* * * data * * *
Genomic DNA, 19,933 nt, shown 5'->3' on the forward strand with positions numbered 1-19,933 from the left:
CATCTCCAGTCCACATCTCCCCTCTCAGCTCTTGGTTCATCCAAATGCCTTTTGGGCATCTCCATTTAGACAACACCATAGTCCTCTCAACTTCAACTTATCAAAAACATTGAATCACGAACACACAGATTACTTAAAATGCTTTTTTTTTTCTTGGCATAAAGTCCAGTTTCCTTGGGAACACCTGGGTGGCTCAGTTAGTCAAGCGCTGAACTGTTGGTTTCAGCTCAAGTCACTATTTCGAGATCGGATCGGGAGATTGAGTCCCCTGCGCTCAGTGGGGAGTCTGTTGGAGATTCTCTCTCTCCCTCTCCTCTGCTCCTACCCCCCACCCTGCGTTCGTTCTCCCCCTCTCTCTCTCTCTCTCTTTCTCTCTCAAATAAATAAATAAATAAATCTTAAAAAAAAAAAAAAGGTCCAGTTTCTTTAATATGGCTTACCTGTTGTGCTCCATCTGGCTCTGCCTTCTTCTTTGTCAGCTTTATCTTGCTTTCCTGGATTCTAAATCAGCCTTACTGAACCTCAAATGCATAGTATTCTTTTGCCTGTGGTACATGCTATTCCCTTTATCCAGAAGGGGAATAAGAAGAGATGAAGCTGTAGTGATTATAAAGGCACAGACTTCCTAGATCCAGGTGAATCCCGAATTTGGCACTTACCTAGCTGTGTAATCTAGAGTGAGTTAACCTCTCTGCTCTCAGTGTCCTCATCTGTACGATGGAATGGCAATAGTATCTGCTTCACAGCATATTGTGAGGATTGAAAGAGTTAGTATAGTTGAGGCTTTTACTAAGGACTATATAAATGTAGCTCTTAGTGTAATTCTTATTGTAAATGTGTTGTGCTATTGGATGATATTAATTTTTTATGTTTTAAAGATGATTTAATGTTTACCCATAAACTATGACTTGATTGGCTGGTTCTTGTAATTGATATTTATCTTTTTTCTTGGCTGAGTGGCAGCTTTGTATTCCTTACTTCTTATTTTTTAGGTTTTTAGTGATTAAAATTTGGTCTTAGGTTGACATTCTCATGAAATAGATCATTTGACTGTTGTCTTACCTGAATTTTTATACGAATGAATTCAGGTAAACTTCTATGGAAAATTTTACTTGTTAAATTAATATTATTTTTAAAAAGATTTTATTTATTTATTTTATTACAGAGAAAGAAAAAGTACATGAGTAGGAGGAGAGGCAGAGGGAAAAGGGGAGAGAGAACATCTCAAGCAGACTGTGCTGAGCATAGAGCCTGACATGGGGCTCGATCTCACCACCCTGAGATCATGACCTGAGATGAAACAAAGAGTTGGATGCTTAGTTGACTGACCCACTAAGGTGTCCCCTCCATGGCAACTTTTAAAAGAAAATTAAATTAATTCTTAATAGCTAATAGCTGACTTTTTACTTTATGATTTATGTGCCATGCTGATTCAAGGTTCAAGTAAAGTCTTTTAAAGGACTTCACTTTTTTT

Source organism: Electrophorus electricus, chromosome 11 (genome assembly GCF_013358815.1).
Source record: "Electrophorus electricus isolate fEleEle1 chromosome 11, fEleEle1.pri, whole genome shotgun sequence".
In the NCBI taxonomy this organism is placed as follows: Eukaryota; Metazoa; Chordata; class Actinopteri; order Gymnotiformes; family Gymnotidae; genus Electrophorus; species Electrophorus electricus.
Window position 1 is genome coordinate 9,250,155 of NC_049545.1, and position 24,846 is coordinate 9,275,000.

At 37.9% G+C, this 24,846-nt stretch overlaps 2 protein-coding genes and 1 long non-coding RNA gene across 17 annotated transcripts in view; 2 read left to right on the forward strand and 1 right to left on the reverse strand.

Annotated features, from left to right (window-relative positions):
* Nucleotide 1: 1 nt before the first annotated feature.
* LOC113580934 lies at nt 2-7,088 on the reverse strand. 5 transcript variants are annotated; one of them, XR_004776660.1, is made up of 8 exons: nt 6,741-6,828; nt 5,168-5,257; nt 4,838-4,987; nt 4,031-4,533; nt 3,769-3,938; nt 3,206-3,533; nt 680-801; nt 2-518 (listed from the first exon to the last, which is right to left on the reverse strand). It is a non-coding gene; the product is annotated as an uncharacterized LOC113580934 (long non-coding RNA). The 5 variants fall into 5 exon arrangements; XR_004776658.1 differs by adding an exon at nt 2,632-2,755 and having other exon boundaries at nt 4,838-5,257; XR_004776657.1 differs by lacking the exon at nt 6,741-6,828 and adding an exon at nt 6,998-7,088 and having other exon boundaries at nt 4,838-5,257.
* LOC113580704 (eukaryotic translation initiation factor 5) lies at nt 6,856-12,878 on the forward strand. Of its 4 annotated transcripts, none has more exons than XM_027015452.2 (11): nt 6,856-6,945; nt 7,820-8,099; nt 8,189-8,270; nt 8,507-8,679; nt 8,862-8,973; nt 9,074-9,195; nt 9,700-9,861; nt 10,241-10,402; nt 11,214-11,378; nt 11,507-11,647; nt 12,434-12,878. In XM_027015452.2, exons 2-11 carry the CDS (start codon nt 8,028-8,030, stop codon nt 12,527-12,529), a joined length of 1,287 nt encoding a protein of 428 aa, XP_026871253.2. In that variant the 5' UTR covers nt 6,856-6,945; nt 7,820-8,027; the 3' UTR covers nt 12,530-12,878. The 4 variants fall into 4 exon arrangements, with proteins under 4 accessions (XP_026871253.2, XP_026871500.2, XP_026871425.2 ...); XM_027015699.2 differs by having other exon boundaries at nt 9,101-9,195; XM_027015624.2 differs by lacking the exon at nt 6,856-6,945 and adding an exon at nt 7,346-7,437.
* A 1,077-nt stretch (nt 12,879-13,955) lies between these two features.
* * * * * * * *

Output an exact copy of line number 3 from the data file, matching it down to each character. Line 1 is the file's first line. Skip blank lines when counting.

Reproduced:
Source organism: Electrophorus electricus, chromosome 11 (genome assembly GCF_013358815.1).